Apathy and depression are associated with poor cognition in patients with Parkinson's disease (PD). However, the cognitive signature of each syndrome is not well understood. The cognitive consequences of having apathy or depression, versus apathy and depression, are also unclear. Objective: This study investigated the unique and combined effects of apathy and depression on cognition in PD patients. Methods: PD patients were identified from a clinical research database as having self-reported apathy (n = 21), depression (n = 11), or both (n = 43). PD patients without apathy or depression served as the Control group (n = 49). The groups were of similar age, education, disease severity, age of symptom onset, and medication status. A multivariate analysis of variance (MANOVA) compared the groups on 17 neuropsychological test scores in the domains of attention, motor and psychomotor speed, construction, language, episodic memory, and executive functioning. Results: There was a significant overall effect of group: F(18,276) = 2.12, p = 0.006, η2p= 0.12. Univariate analyses and planned contrasts revealed medium-sized effects distinguishing only the control group and the group with both apathy and depression (η2p = 0.06-0.12) on measures of verbal fluency and manual, processing, and psychomotor speed. Conclusions: PD patients with apathy alone or depression alone did not perform worse than PD controls on neuropsychological tests. Patients with apathy and depression performed worse than controls, but only on speed-based measures. This suggests that apathy and depression are associated with the same or similar circuits as those of cognitive and motor speed.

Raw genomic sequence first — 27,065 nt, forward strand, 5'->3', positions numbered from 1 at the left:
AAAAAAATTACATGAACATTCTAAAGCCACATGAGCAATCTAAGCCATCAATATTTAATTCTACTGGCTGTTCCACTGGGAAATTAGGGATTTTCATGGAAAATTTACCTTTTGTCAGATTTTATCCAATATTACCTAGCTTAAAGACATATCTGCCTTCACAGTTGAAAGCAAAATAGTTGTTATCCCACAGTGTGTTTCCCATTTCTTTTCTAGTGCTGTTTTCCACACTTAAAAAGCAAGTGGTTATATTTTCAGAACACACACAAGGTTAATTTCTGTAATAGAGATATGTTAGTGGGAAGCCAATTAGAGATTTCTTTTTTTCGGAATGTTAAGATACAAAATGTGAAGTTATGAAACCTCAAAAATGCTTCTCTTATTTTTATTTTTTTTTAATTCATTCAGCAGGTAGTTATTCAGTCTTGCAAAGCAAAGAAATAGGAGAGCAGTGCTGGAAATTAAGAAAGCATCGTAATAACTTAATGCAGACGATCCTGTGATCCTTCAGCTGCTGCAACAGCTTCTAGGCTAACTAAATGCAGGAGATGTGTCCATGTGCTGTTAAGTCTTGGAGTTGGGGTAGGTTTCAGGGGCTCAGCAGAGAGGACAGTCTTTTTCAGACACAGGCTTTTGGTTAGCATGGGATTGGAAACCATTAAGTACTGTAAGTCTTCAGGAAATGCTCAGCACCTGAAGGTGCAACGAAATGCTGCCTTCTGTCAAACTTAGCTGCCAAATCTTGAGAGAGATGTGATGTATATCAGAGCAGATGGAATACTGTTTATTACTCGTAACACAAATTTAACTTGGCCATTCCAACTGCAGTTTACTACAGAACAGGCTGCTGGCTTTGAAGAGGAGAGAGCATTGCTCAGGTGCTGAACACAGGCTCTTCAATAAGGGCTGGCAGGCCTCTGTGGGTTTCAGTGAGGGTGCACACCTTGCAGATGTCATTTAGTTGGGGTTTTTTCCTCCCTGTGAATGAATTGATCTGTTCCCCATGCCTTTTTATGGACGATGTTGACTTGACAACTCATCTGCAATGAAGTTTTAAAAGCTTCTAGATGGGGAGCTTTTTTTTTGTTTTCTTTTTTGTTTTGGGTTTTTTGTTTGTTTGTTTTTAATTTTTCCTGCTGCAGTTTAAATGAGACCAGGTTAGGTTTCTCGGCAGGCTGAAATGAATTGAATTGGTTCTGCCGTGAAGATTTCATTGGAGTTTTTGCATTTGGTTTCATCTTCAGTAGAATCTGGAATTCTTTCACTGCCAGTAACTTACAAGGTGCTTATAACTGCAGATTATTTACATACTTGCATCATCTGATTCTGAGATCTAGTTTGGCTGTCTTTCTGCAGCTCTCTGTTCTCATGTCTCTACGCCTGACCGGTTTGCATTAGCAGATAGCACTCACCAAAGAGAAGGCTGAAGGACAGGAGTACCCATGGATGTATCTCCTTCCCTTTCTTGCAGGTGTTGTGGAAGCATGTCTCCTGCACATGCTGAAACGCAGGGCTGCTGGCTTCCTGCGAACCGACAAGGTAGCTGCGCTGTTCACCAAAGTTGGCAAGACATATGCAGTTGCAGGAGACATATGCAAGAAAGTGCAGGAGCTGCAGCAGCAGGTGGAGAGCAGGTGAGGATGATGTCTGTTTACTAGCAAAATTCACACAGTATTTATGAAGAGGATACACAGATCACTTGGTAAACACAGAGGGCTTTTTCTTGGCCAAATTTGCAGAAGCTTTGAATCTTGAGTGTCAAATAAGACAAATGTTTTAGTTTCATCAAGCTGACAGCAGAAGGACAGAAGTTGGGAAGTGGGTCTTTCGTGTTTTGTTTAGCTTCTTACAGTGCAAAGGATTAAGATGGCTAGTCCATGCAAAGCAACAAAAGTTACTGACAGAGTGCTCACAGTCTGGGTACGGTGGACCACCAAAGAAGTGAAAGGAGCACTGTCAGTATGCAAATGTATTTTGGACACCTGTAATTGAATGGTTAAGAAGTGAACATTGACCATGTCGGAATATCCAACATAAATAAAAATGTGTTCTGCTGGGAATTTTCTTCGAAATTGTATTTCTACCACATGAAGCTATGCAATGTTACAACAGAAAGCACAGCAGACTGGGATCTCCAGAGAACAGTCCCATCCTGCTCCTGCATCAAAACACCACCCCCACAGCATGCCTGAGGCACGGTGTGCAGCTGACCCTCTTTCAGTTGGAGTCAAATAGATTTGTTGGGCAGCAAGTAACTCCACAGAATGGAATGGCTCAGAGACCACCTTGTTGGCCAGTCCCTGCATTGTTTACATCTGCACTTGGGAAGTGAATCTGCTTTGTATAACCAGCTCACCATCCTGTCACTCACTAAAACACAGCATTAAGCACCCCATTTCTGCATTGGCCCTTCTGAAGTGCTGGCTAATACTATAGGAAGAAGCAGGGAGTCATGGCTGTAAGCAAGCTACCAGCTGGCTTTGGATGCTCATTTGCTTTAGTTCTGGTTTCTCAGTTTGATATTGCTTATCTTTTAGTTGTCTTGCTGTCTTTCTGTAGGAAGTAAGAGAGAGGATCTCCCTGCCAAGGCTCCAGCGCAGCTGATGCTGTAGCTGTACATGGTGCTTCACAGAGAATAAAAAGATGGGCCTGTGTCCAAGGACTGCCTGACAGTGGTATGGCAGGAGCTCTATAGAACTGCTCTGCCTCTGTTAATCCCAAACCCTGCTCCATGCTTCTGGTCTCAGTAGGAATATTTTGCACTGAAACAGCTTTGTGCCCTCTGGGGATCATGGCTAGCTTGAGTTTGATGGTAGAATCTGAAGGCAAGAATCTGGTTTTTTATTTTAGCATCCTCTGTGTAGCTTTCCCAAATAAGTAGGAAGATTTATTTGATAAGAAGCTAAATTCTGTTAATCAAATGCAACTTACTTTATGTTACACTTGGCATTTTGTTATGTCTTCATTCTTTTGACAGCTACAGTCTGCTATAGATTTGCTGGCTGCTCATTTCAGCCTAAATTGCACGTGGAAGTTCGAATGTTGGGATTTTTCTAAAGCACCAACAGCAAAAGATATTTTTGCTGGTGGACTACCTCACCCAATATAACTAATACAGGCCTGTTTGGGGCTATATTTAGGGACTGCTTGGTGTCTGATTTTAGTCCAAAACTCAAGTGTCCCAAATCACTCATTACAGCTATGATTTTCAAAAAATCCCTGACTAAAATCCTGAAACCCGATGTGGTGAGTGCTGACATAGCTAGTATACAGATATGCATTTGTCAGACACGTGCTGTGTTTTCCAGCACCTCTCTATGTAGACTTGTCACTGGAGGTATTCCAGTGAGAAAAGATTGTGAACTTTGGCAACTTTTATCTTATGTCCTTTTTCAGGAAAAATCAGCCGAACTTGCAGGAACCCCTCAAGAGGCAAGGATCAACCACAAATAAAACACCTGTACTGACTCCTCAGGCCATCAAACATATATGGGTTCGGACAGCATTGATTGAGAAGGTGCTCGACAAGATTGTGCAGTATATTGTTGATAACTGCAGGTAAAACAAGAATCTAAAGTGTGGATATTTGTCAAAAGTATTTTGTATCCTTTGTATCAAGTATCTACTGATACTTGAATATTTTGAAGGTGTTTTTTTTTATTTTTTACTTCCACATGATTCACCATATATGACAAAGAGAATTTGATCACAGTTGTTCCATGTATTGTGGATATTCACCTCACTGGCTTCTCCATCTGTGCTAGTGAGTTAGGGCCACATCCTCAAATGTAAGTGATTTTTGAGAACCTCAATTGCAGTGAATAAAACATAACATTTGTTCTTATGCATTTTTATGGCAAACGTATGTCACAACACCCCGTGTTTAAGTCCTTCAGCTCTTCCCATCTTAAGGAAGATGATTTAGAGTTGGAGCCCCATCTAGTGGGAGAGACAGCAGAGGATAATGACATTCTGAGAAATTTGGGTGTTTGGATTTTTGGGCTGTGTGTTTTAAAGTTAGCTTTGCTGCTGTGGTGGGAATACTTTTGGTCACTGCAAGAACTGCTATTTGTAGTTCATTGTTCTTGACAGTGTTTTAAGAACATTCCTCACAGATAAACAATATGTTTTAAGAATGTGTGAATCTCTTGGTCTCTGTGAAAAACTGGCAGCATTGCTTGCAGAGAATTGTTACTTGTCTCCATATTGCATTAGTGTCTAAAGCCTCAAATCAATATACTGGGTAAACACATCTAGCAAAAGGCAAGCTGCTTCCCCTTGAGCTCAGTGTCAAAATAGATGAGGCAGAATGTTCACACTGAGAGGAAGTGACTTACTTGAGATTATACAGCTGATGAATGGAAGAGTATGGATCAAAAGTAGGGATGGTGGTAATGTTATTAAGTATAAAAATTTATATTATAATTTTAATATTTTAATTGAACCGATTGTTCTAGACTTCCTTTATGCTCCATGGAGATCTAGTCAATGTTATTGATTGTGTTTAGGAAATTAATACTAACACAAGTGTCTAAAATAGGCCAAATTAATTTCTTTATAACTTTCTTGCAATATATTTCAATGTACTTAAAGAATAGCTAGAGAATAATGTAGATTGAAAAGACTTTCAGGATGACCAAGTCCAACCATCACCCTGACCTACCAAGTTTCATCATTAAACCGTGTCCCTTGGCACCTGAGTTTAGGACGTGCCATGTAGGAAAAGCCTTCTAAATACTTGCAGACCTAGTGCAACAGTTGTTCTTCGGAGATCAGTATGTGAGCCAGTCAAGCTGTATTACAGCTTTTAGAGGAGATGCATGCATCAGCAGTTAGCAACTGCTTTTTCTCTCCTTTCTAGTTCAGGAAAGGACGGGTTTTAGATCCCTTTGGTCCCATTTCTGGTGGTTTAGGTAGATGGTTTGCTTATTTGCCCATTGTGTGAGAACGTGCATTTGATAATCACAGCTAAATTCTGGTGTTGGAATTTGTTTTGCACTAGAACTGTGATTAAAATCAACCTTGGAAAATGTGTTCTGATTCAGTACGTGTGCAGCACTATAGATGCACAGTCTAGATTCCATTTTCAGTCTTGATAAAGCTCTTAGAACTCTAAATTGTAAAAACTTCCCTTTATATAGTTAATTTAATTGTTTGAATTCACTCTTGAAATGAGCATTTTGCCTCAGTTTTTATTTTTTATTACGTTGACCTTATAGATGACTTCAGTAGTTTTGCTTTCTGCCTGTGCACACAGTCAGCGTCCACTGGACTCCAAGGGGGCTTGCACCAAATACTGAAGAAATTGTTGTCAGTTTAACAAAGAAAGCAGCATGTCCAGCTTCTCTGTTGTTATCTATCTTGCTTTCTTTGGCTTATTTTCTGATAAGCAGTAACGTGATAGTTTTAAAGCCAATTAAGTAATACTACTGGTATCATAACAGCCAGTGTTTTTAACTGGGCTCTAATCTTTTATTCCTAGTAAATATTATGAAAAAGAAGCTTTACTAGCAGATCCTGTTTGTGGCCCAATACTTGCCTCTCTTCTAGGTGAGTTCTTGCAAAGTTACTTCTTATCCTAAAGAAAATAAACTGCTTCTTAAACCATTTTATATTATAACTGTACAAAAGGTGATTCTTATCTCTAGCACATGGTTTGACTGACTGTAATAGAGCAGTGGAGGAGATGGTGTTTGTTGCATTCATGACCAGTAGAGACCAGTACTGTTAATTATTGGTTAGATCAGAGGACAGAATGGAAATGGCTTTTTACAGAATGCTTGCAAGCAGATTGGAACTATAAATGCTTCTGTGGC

- Parkinson's disease
ASJC Scopus subject areas
- Clinical Neurology
- Cellular and Molecular Neuroscience